Special Issue "Monitoring Land Surface Dynamic with AVHRR Data"
A special issue of Remote Sensing (ISSN 2072-4292).
Deadline for manuscript submissions: closed (7 December 2018)
Dr. Stefan Wunderle
Head of Remote Sensing Research Group, Oeschger Centre for Climate Change Research, Institute of Geography, University of Bern, Hallerstrasse 12, CH-3012 Bern, Switzerland
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Phone: +41 31 631 8553
Interests: Essential Climate Variables (ECV) time series; AVHRR; snow extent; lake surface water temperature; fire; albedo; mountains
The Global Climate Observing System (GCOS) has defined many essential climate variables (ECV) to be monitored to understand changes of land systems (biosphere, cryosphere, and hydrosphere). The World Meteorological Organization (WMO) reported that a time series of at least 30 years is needed to retrieve statistically significant changes of ECVs. Considering that these are extended periods of time, only a limited selection of satellites and sensors can be used for global monitoring—one of these is the Advanced Very High Resolution Sensor (AVHRR) onboard of NOAA satellites (since 1981) and on the EUMETSAT platform MetOp (since 2006). The objective of the NOAA series was to deliver images on a regular basis, but not to use the data for quantitative investigations. The intended data application defines the AVHRR’s sensor design. For instance, onboard calibration for the VIS and NIR channels were not included, the orbit of the NOAA satellites was not stable, which results in an orbit drift with changing overpass times over the equator, and leads to variable solar illumination over area of interests throughout the lifetime of the satellite. Nevertheless, the four (five) spectral channels in VIS, NIR, and TIR, in addition to a spatial resolution of 1.1 km in nadir and high radiometric resolution of 10-bit, provides a very detailed view of clouds and the Earth surface—a milestone in satellite remote sensing.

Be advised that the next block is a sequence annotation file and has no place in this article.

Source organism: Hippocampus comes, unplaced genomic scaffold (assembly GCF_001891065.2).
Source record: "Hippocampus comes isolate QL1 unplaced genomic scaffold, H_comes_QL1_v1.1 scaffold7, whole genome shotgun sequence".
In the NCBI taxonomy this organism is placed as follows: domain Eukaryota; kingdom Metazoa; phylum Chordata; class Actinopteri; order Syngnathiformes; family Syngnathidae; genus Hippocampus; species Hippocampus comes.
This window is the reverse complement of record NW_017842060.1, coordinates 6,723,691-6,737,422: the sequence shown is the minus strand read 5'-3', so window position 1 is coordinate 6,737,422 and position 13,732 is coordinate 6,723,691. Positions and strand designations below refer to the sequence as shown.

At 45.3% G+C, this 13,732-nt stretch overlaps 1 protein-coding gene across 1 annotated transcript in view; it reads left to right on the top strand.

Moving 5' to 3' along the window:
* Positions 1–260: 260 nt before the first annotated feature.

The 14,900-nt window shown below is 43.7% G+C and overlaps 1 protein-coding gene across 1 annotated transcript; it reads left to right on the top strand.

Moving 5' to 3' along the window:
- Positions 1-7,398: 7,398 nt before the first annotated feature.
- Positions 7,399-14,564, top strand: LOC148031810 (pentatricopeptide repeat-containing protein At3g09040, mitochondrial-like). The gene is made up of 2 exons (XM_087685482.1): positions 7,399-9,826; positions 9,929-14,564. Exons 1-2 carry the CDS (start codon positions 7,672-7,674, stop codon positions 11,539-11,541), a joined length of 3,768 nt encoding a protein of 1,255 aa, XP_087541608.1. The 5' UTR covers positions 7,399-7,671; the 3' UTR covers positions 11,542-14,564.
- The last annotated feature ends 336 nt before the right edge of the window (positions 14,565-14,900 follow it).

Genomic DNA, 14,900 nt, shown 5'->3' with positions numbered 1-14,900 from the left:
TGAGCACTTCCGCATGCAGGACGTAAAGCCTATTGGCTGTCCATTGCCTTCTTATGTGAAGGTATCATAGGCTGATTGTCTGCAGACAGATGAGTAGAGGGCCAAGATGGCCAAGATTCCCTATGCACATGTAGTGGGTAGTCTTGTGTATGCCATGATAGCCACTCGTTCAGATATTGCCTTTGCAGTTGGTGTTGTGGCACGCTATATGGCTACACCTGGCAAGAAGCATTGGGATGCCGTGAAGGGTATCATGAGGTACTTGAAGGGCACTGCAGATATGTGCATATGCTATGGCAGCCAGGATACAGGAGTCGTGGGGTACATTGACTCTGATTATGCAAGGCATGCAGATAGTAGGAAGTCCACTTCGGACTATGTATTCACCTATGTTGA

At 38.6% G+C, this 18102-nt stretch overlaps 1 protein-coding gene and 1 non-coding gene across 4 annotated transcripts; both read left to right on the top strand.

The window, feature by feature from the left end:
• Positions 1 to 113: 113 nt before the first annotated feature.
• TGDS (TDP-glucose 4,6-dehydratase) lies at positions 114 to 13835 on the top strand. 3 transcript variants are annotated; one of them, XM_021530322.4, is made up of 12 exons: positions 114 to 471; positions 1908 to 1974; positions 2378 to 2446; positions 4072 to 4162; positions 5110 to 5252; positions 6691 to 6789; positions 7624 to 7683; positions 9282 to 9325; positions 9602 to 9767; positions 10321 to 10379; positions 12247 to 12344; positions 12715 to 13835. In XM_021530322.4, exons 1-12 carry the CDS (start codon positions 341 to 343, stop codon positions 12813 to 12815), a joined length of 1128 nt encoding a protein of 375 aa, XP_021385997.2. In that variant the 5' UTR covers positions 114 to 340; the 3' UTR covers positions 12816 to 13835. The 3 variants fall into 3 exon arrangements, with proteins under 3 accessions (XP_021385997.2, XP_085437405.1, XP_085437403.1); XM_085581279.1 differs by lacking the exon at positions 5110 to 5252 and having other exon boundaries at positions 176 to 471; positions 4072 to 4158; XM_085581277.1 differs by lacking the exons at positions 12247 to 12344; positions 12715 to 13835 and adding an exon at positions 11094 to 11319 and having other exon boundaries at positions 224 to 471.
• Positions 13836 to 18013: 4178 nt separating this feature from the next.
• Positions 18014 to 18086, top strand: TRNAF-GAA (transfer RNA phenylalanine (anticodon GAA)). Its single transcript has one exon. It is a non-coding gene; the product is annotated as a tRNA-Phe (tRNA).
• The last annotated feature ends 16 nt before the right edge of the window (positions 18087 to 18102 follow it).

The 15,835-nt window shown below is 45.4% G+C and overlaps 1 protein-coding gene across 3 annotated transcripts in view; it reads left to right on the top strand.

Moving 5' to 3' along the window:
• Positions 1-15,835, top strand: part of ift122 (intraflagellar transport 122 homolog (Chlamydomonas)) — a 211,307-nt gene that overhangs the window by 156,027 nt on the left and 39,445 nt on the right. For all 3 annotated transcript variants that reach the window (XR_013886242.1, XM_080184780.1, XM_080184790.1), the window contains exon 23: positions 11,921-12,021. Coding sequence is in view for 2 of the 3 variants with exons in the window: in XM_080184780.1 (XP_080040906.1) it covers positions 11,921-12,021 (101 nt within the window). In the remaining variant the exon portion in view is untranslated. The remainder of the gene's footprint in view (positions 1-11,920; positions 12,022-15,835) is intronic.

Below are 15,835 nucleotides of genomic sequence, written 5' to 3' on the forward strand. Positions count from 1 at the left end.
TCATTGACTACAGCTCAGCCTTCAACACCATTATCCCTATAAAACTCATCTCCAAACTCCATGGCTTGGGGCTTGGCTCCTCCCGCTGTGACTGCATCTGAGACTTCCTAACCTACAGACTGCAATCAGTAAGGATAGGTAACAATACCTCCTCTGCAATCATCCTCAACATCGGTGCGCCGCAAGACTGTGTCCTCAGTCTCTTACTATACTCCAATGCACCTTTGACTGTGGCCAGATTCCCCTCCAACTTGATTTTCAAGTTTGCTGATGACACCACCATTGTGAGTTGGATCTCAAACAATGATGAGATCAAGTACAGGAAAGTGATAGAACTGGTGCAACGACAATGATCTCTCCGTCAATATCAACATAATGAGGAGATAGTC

The aim of this Special Issue of remote sensing is to compile the latest developments in AVHRR pre-processing (calibration, geo-coding) and ECV retrieval. This considers regional time series based on Local Area Coverage (LAC) data in 1.1 km in nadir but also global applications using Global Area Coverage (GAC) data in 4 km spatial resolution. The main focus is on the retrieval and validation of time series related to the following ECVs: Lakes, snow cover, glaciers and ice caps, ice sheets, permafrost, albedo, land cover (including vegetation type), fraction of absorbed photosynthetically active radiation (FAPAR), leaf area index (LAI), above-ground biomass, soil carbon, and fire disturbance. Additionally, papers describing new retrieval methods for the above-mentioned ECVs resulting in improved accuracy, which has to be documented with sound validation procedure are welcome. Furthermore, authors of methodological papers focusing on novel approaches to determine the uncertainty of the retrieved products are encouraged to submit their work, too.
Dr. Stefan Wunderle
Manuscript Submission Information
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- Essential Climate Variables (lakes, snow, glaciers, ice sheets, albedo, land cover, vegetation, fire)
- Long time series to fulfill the requirements of WMO
- New retrieval methods for the above mentioned ECVs
- Methodological papers focusing on uncertainty